Median age of U.S. population in 2017, by state

U.S. Median age of the population 2017, by state This statistic shows the median age of the population of the USA in 2017, by state of residence. The state with the highest median age of its population was Maine at 44.6 years. Utah had the lowest median age (31 years).
View the distribution of the U.S. population by ethnicity here.

Additional information on the aging population in the United States

High birth rates during the so-called baby boom years that followed World War II followed by lower fertility and morality rates have left the United States with a serious challenge in the 21st Century. However, the issue of an aging population is certainly not an issue unique to the United States. The projected development of the global population aged 65 and over between 2010 and 2050 demonstrates that Europe in particular faces a major issue.
Within the United States, the uneven distribution of populations aged 65 years and over among states offers both major challenges and potential solutions. On the one hand, federal action over the issue may be contentious as other states are set to harbor the costs of elderly care in states such as California and Florida. That said, domestic migration from comparably younger states may help to fill gaps in the workforce left by retirees in others.
Nonetheless, aging population issues are set to gain further prominence in the political and economic decisions made by policymakers regardless of the eventual distribution of America’s elderly. Analysis of the financial concerns of Americans by age shows many young people still decades from retirement hold strong concern over their eventual financial position.
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Age in years
Alabama38.9
Alaska34.5
Arizona37.7
Arkansas38.1
California36.5
Colorado36.8
Connecticut40.9
Delaware40.1
District of Columbia34
Florida42
Georgia36.8
Hawaii39.2
Idaho36.3
Illinois38
Indiana37.7
Iowa38.3
Kansas36.7
Kentucky38.9
Louisiana36.8
Maine44.6
Maryland38.7
Massachusetts39.5
Michigan39.8
Minnesota37.9
Mississippi37.5
Missouri38.5
Montana40
Nebraska36.5
Nevada38
New Hampshire43.2
New Jersey39.8
New Mexico37.7
New York38.7
North Carolina38.8
North Dakota35.4
Ohio39.3
Oklahoma36.6
Oregon39.3
Pennsylvania40.8
Rhode Island39.5
South Carolina39.4
South Dakota36.9
Tennessee38.6
Texas34.7
Utah31
Vermont42.6
Virginia38.2
Washington37.7
West Virginia42.4
Wisconsin39.5
Wyoming37.5
Age in years
Alabama38.9
Alaska34.5
Arizona37.7
Arkansas38.1
California36.5
Colorado36.8
Connecticut40.9
Delaware40.1
District of Columbia34
Florida42
Georgia36.8
Hawaii39.2
Idaho36.3
Illinois38
Indiana37.7
Iowa38.3
Kansas36.7
Kentucky38.9
Louisiana36.8
Maine44.6
Maryland38.7
Massachusetts39.5
Michigan39.8
Minnesota37.9
Mississippi37.5
Missouri38.5
Montana40
Nebraska36.5
Nevada38
New Hampshire43.2
New Jersey39.8
New Mexico37.7
New York38.7
North Carolina38.8
North Dakota35.4
Ohio39.3
Oklahoma36.6
Oregon39.3
Pennsylvania40.8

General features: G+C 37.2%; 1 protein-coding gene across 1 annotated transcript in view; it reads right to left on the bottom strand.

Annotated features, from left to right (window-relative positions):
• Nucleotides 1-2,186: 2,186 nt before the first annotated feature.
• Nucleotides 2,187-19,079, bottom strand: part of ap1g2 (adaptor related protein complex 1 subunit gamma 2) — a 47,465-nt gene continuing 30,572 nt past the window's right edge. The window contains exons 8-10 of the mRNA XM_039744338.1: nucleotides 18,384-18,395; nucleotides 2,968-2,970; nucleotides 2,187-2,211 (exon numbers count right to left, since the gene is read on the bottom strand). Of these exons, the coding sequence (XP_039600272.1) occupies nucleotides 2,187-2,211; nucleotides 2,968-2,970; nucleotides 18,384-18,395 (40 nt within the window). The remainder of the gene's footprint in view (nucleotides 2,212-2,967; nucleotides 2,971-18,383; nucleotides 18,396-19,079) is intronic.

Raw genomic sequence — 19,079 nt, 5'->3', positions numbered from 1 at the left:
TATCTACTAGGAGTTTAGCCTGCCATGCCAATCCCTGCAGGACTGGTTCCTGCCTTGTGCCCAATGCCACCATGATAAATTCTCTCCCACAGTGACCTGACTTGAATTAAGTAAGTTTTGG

Rhode Island39.5
South Carolina39.4
South Dakota36.9
Tennessee38.6
Texas34.7
Utah31
Vermont42.6
Virginia38.2
Washington37.7
West Virginia42.4
Wisconsin39.5
Wyoming37.5
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Description Source More information
This statistic shows the median age of the population of the USA in 2017, by state of residence. The state with the highest median age of its population was Maine at 44.6 years. Utah had the lowest median age (31 years).
View the distribution of the U.S. population by ethnicity here.

Additional information on the aging population in the United States

High birth rates during the so-called baby boom years that followed World War II followed by lower fertility and morality rates have left the United States with a serious challenge in the 21st Century. However, the issue of an aging population is certainly not an issue unique to the United States. The projected development of the global population aged 65 and over between 2010 and 2050 demonstrates that Europe in particular faces a major issue.
Within the United States, the uneven distribution of populations aged 65 years and over among states offers both major challenges and potential solutions. On the one hand, federal action over the issue may be contentious as other states are set to harbor the costs of elderly care in states such as California and Florida. That said, domestic migration from comparably younger states may help to fill gaps in the workforce left by retirees in others.
Nonetheless, aging population issues are set to gain further prominence in the political and economic decisions made by policymakers regardless of the eventual distribution of America’s elderly. Analysis of the financial concerns of Americans by age shows many young people still decades from retirement hold strong concern over their eventual financial position.
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Release date
September 2018
Region
United States
Survey time period
2017

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